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YA is not for everyone, and that’s okay. Younger readers can read YA, but there is also lots of glorious middle grade out there for them to read. I love and read MG, too. Adults can read YA, but there are also lots of glorious adult fiction out there for adults to read. And in the middle there is YA, which can and should be ultimately for teens. Teens need good, quality YA written for and about them by authors who understand, respect and value them.

If you are an adult who reads YA and finds yourself complaining about the teens in YA literature, YA literature may not be for you. And that’s okay.

YA is Ultimately for Teens, and That's Okay//


YA is Ultimately for Teens, and That's Okay



  1. Walk into any bk store or library. See all the adult fiction? Read YA if you like, but it should be for & about teens. Adults don't lack rep


  2. And yes, teens often read adult fic. But man, when teens connect with a YA book that represents them in some way or they connect with it.


  3. That's priceless.
    And important and profound.
    And life changing.


  4. We tell teens in so many ways that we loathe them or find them a burden or a nuisance. To have sections of YA in bk stores & libraries


  5. sends a much needed affirming message. It lets them know that we do value them. That we do respect them. That was do want them here.


  6. I am an adult who reads YA. But I do so as someone who works with teens so I get how good YA has characters who act like teens.


  7. If the MC in YA annoy you because they act like teenagers, please remember what being a teen is really like. Spend time with teens.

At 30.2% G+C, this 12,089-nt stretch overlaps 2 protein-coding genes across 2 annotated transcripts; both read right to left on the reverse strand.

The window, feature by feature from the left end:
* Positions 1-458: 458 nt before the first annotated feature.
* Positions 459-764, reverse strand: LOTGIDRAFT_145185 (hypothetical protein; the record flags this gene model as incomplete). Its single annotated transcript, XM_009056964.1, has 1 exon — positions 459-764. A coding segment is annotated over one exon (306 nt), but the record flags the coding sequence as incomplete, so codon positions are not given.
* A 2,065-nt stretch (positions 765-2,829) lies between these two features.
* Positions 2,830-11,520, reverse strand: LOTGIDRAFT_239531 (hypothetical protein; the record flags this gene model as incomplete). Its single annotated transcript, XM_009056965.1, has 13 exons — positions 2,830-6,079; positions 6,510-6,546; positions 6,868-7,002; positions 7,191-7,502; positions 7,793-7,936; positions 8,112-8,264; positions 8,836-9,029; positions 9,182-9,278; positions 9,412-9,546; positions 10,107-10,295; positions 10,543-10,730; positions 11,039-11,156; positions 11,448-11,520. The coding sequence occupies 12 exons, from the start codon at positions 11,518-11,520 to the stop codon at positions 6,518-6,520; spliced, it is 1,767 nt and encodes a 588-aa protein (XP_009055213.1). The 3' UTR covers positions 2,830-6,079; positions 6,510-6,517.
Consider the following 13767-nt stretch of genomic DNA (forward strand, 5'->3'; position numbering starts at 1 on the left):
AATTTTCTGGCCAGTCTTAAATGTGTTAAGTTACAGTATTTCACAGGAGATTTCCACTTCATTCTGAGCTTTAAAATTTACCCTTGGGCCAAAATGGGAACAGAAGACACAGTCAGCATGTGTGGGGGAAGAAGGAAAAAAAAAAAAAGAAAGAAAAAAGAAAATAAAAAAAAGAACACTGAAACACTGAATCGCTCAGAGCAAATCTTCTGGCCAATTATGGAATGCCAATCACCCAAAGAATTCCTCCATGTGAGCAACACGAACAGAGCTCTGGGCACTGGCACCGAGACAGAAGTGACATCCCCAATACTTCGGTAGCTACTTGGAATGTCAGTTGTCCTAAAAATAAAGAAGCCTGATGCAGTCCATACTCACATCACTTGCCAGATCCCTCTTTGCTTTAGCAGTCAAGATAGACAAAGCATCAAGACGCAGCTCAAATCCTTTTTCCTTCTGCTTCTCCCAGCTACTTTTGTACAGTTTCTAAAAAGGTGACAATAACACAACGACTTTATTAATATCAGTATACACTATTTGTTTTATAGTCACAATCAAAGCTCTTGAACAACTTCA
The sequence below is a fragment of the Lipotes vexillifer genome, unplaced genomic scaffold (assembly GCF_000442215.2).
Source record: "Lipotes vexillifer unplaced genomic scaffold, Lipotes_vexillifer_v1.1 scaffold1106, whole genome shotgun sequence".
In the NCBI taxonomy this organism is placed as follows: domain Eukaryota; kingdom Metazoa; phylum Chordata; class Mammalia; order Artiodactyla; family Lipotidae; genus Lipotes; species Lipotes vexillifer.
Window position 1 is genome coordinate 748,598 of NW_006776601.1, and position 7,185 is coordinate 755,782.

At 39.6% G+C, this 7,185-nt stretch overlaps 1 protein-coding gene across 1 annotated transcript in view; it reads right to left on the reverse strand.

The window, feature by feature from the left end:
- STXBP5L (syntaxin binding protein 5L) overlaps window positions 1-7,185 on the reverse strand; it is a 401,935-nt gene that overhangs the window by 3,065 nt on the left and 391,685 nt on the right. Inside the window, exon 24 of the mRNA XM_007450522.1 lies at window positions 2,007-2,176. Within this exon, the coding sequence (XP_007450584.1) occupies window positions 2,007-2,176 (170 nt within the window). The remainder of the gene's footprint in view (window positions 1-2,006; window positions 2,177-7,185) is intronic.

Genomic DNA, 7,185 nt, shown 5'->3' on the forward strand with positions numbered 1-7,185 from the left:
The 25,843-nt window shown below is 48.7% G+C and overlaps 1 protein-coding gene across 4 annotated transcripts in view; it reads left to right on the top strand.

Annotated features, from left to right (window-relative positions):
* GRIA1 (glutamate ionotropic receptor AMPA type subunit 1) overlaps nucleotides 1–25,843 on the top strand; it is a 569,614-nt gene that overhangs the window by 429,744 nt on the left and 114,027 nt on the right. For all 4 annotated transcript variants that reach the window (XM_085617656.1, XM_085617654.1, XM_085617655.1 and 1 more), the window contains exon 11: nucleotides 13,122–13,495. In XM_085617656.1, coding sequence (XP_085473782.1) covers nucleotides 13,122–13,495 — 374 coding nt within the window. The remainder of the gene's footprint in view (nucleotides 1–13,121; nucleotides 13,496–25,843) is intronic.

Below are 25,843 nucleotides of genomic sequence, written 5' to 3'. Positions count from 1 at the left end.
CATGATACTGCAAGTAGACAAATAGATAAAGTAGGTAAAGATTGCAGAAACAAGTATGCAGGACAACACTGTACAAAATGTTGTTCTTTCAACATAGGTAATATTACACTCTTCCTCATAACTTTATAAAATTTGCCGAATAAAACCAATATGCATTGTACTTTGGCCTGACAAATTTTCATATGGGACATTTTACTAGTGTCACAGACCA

8. Or, you could always read adult fiction. That's okay too. There is a lot of great adult fiction out there.


  9. And if you can't handle teen characters in Ya lit acting like teens, please don't be a teen librarian. They need us on their side.


  10. And for the love of pete, please let YA continue to be authentically about and for teens. They deserve that respect.

 

MakerSpace: Summer of Shirts Index and Gallery

Here are all the modify your t-shirt posts in one place with a gallery of some of our finished products. Click on the link for the instructions.

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TPIB: Meme ALL the Shirts! (Heather Booth)

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Mod-A-Tee @ Your Library – Fun with T-Shirts: Sharpie Tie-Dye, Puffy Paint, Spray Painting

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Sharpie lettering and spray painting

MakerSpace: Mod-A-Tee Making Hot Glue Stencils and Spraypainting T-Shirts

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Putting on your first coats of paint

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Low Tech, Low Cost “Screenprinting”

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MakerSpace: 5 Ways We Transformed T-Shirts into Something New

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So the Summer of Shirts is over. Last Monday was our last day and we took all the ways we transformed shirts in the previous weeks – Sharpie tie-dye, Low Tech Screen Printing, Transfers, and more (links at end of post) – and taught our teens ways that they could then transform those shirts into something new and different. Here are the five ways that we transformed our t-shirts.

Transformation 1: Infinity Scarf

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To make an infinity scarf, you simply cut your shirt into large circular strips. This scarf is Sharpie tie-dyed and modeled by Thing 2. Instructions: No Sew T-shirt Infinity Scarf Tutorial: 5 Steps